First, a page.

c) Set your website title and tagline
Go to Settings → General and set the Site Title and Tagline fields to what you want.
Your site title and tagline might appear in various places throughout the site. Some WordPress themes display those on the homepage and in the SEO description – which Google uses when listing your website on the results pages.
The tagline is optional – you can leave it blank if you don’t have a tagline for the site.
d) Allow or disable comments
Whether or not you want to accept comments on your website is up to you.
On the one hand, letting readers leave their opinions and questions under your articles/pages can be great for building a community around the website. But, on the other, you’ll also have your hands busy dealing with spam and making sure that there’s no trolling.
Whether you’ll end up allowing or disabling comments, it can be done in Settings → Discussion
e) Disable pingbacks and trackbacks
I don’t know why this setting is even still in WordPress. It’s mostly a leftover from back in the day when pingbacks and trackbacks were a thing.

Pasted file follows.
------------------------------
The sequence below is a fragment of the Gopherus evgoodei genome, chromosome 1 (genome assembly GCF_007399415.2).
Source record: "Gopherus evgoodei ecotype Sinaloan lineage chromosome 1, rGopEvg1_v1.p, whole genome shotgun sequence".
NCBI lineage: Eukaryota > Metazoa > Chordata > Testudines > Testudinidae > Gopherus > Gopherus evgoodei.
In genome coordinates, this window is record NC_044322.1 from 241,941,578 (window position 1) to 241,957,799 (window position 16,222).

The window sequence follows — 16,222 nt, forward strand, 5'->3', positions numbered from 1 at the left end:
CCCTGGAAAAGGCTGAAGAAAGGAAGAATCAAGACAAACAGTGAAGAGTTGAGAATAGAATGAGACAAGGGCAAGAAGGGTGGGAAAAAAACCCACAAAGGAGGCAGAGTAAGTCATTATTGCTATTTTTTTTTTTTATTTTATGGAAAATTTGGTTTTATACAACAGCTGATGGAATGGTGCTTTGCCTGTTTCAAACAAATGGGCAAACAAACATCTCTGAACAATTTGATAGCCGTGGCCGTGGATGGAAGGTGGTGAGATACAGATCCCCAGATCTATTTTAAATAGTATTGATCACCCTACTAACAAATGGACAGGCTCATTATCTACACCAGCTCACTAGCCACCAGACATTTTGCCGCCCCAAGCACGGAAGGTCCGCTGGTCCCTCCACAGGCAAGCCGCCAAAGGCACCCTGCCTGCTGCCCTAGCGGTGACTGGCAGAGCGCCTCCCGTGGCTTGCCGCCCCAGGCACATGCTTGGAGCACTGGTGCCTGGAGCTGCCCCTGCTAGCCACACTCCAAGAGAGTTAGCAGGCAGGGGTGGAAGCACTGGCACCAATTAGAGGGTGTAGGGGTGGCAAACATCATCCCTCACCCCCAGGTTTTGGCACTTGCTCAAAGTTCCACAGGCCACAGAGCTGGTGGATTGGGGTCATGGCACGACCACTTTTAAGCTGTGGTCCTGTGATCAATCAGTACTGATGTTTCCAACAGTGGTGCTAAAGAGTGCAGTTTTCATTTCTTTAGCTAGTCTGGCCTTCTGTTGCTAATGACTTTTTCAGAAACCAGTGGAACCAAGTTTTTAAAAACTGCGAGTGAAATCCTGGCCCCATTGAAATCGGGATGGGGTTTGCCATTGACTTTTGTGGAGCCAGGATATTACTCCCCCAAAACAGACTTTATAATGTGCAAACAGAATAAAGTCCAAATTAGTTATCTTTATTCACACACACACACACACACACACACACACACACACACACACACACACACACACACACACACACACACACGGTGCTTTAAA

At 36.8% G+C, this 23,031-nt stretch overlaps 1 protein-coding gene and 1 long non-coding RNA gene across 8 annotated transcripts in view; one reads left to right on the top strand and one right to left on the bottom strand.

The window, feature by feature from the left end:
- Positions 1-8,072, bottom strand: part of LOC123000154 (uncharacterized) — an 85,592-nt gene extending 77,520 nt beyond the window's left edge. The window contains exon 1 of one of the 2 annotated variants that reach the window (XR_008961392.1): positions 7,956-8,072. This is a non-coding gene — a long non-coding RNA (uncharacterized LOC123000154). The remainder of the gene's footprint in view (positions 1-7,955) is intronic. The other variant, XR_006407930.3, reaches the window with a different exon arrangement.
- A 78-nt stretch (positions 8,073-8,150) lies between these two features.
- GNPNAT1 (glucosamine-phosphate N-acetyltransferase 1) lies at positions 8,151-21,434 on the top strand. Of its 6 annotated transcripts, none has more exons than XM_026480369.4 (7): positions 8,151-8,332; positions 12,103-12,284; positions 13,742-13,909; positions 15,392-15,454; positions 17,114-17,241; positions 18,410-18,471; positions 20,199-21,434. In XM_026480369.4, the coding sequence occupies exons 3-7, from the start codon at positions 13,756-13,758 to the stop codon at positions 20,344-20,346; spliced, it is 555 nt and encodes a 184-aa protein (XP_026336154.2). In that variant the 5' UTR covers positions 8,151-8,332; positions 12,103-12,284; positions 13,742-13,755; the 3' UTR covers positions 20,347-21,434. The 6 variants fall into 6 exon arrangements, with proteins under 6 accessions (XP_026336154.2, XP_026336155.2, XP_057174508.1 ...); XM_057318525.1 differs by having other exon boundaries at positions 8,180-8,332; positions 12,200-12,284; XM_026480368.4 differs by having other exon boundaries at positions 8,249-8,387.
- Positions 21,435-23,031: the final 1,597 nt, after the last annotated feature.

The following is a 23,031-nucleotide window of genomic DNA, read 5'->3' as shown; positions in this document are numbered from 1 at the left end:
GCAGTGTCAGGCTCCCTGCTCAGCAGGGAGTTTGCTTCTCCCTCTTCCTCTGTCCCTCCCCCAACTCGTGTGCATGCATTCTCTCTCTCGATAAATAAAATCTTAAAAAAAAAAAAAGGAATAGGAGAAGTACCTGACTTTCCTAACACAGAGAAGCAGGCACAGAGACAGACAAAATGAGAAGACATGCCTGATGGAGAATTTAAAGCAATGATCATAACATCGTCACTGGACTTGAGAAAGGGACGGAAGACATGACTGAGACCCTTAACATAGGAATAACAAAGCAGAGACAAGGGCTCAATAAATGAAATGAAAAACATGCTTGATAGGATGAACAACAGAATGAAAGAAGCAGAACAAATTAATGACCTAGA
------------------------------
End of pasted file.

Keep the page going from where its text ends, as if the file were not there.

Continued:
Though, if you want to learn how to make a website in this day and age, you can simply deactivate them by deselecting the following setting in Settings → Discussion.
f) Set your time zone
Setting your time zone correctly will make publishing new pages and posts more predictable.
Generally, you want to set the time zone to either where you’re at or where your target audience is at. Whichever makes more sense.
You can set the time zone in Settings → General.
With the basic settings out of the way, we can get to the fun stuff:
Step 4: Pick a theme/design for your website
The great thing about WordPress is that it works with interchangeable designs – called themes.
Meaning, you can switch the way your WordPress website looks with just one click.
a) Pick a theme that you like
As I mentioned, WordPress themes are out-the-box design packages that define the way your website looks. You can install them quickly and then change them in the future if need be.
The critical detail here is that themes don’t change the contents of your site but only alter the presentation.
There’s a huge abundance of WordPress themes out there. Just looking into the official directory at WordPress.org, there are hundreds of themes there.
But that’s just the tip of the iceberg. There are a lot more free themes on the web on third-party sites (like JustFreeThemes), and there’s also a whole other world of paid themes that are distributed by independent theme stores (like ThemeIsle or aThemes) and even theme marketplaces (like ThemeForest).